2. The second rule is exactly the same as the firts but with (z1+z2) replacing (z2-z1) - but am not 100% sure on this.

Once we know it's a parallelogram then it makes it easier to find some angles or lengths I think.

Edit: Also it is worth noticing that just as a quadratic has imaginary roots if , in a cubic equation if the three roots squared is less than 0 then that means that there is at least 1 imaginary root and if all the coefficients are real then there must be complex conjugates in which case there must be at least 2 imaginary roots.
Last edited by member910132; 28-05-2012 at 09:29.
6. Re: AQA FP2 May 31st 2012
(Original post by member910132)
If you are looking for something like this for the roots cubed
then I don't think there is one to the best of my knowledge however if a cubic equation had roots v, n and m then
can be written as and the same equation can be set up with n and m. Now because they all equal 0 we can add all the three questions to give us 0 hence we get:
which may look useless now but when you get a question you should note that a is often 1 and you have already worked out for a previous part of the question and it becomes quite easy.

I can't remember which paper it was but one in particular really grilled the above issue, they asked for the value of the sum of the roots to the 5th power each eg,. I don't want to explain the method because I think it would be better if you tried it for your self.

On the issue of argand diagrams, I have noticed that sometimes the last 2-3 marker where they expect us to use some trig or basic geometry to workout some length or angle can get time consuming and tricky but I think these general rules might help out. I am not 100% on the second one but I can confirm the first holds:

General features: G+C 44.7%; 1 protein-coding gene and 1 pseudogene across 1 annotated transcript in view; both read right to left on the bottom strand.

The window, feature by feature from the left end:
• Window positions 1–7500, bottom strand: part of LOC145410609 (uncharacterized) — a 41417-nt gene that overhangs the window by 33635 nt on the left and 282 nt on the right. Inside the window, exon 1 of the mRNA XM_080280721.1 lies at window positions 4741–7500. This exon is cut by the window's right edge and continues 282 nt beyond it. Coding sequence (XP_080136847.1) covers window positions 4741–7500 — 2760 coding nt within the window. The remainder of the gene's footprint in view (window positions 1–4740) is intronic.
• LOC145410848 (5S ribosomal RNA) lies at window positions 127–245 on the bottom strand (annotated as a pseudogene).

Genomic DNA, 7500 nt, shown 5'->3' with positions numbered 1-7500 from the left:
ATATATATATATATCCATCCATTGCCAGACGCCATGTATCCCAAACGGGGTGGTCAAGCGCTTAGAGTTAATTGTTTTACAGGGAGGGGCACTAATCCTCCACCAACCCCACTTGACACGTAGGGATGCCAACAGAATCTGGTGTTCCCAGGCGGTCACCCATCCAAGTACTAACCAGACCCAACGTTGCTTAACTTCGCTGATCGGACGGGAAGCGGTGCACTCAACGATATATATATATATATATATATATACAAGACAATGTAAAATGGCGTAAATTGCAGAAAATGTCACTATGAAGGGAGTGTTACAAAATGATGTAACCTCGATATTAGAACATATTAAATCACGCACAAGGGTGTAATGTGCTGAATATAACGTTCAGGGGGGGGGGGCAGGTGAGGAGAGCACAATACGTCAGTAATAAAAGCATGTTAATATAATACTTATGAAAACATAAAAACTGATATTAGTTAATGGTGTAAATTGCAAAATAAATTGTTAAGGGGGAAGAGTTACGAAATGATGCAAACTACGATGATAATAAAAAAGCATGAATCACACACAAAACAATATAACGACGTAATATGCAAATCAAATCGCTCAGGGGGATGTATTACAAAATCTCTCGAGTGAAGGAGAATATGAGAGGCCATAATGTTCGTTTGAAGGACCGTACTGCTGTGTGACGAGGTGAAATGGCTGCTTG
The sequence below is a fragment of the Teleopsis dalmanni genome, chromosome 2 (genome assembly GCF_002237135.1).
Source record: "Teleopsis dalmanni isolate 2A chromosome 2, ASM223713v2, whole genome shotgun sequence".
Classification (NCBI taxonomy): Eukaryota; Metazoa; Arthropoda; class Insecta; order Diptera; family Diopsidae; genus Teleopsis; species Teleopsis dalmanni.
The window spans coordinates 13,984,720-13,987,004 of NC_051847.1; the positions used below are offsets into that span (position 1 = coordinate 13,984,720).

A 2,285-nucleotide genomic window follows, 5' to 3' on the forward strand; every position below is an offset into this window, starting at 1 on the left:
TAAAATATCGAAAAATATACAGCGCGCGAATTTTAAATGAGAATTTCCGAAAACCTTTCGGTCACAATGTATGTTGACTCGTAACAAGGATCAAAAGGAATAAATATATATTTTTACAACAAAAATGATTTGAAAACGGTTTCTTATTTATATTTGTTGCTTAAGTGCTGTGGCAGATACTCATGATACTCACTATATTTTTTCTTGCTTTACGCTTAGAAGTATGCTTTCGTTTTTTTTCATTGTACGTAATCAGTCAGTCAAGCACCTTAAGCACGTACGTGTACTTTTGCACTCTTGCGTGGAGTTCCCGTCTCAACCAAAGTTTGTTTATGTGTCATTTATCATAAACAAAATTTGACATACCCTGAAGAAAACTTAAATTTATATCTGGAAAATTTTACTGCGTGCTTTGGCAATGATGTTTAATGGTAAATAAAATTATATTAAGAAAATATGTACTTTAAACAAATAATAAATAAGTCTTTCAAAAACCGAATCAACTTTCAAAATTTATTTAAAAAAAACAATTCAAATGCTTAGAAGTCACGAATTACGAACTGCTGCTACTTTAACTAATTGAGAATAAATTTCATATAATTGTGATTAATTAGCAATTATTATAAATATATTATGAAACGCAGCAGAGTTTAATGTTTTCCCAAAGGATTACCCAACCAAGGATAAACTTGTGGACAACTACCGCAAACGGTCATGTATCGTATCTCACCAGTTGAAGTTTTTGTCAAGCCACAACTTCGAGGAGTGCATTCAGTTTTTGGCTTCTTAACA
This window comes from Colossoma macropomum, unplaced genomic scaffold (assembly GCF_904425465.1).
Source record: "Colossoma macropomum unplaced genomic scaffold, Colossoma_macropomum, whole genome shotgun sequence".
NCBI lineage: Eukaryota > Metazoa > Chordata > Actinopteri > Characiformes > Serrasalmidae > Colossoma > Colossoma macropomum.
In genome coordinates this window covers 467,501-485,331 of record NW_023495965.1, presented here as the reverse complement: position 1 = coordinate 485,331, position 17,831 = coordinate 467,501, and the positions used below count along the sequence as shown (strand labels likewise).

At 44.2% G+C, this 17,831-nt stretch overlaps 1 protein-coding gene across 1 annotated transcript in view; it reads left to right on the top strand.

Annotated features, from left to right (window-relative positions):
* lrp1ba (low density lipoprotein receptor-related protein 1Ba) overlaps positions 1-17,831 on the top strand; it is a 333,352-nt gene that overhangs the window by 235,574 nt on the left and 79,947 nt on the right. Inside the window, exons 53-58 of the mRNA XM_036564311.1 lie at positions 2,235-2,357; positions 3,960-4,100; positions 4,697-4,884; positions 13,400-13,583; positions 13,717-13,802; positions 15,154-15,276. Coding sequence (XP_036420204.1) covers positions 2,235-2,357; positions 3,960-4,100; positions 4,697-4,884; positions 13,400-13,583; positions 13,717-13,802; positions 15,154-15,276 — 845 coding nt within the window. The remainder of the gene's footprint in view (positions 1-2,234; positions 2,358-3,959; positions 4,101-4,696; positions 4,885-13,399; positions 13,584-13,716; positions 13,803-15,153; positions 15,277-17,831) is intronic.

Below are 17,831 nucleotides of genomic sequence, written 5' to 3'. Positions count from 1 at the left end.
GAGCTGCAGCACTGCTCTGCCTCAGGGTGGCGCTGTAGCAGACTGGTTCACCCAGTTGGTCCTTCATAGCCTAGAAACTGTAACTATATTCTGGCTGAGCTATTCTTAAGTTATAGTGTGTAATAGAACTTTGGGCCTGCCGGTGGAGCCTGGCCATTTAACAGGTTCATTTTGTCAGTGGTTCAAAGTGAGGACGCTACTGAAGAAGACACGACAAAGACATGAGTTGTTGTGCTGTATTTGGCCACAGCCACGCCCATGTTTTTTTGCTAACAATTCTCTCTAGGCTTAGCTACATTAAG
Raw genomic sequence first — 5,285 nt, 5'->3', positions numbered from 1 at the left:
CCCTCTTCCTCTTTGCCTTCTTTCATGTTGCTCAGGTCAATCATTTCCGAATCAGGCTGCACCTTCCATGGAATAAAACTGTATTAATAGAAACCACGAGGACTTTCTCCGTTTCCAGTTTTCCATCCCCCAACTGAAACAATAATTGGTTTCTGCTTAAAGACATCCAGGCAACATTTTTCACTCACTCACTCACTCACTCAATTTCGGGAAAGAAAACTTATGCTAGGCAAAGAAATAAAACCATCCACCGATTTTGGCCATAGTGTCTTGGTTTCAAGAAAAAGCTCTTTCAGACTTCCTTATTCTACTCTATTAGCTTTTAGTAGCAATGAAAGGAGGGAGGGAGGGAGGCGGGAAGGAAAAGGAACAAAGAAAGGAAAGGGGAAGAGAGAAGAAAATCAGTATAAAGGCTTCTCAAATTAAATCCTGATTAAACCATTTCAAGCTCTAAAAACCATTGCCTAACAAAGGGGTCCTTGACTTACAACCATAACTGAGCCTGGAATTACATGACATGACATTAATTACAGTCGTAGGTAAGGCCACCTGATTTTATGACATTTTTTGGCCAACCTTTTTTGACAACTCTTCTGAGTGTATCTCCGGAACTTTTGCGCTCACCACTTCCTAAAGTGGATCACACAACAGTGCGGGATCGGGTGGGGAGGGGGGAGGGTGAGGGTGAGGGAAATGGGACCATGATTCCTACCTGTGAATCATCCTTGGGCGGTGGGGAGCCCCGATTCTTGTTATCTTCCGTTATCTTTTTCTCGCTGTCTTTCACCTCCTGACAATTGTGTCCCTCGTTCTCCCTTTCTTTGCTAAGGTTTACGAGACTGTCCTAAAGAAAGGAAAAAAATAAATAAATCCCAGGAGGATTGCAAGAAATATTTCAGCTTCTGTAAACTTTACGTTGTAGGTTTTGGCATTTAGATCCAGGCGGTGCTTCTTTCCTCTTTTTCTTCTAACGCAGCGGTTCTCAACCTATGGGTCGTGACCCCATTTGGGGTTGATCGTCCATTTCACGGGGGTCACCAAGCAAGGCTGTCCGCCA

1. If z1 and z2 are points on a argand diagram then the point (z2-z1) is the 4th vertex of a parallelogram with sides O, (z2,z1 and z2-z1)

2. The second rule is exactly the same as the firts but with (z1+z2) replacing (z2-z1) - but am not 100% sure on this.

Once we know it's a parallelogram then it makes it easier to find some angles or lengths I think.

Edit: Also it is worth noticing that just as a quadratic has imaginary roots if , in a cubic equation if the three roots squared is less than 0 then that means that there is at least 1 imaginary root and if all the coefficients are real then there must be complex conjugates in which case there must be at least 2 imaginary roots.
Thank you for the explanation of equations, both about sum of cubes, and the roots. Very helpful! So much stuff is omitted from the FP2 PDF!
7. Re: AQA FP2 May 31st 2012
Does anyone know whether we need to be able to prove the differentials of inverse trig functions and prove the integral found in the formula book.
I know we can quote them with proof but are we going to get asked a question like prove
8. Re: AQA FP2 May 31st 2012
(Original post by member910132)
Does anyone know whether we need to be able to prove the differentials of inverse trig functions and prove the integral found in the formula book.
I know we can quote them with proof but are we going to get asked a question like prove
It's quite possible, but it doesn't hurt to learn it! It may even boost confidence/understanding etc if you learn how to derive something properly. I have myself.
9. Re: AQA FP2 May 31st 2012
(Original post by member910132)
Does anyone know whether we need to be able to prove the differentials of inverse trig functions and prove the integral found in the formula book.
I know we can quote them with proof but are we going to get asked a question like prove
Honestly? I would put little past them. The range of questions they come up with is pretty expansive. These papers seem to really test your ability as a mathametician in general, and not just the particular syllabus. Some of the things they ask are so odd and obscure.
10. Re: AQA FP2 May 31st 2012
(Original post by Dangerous Theory)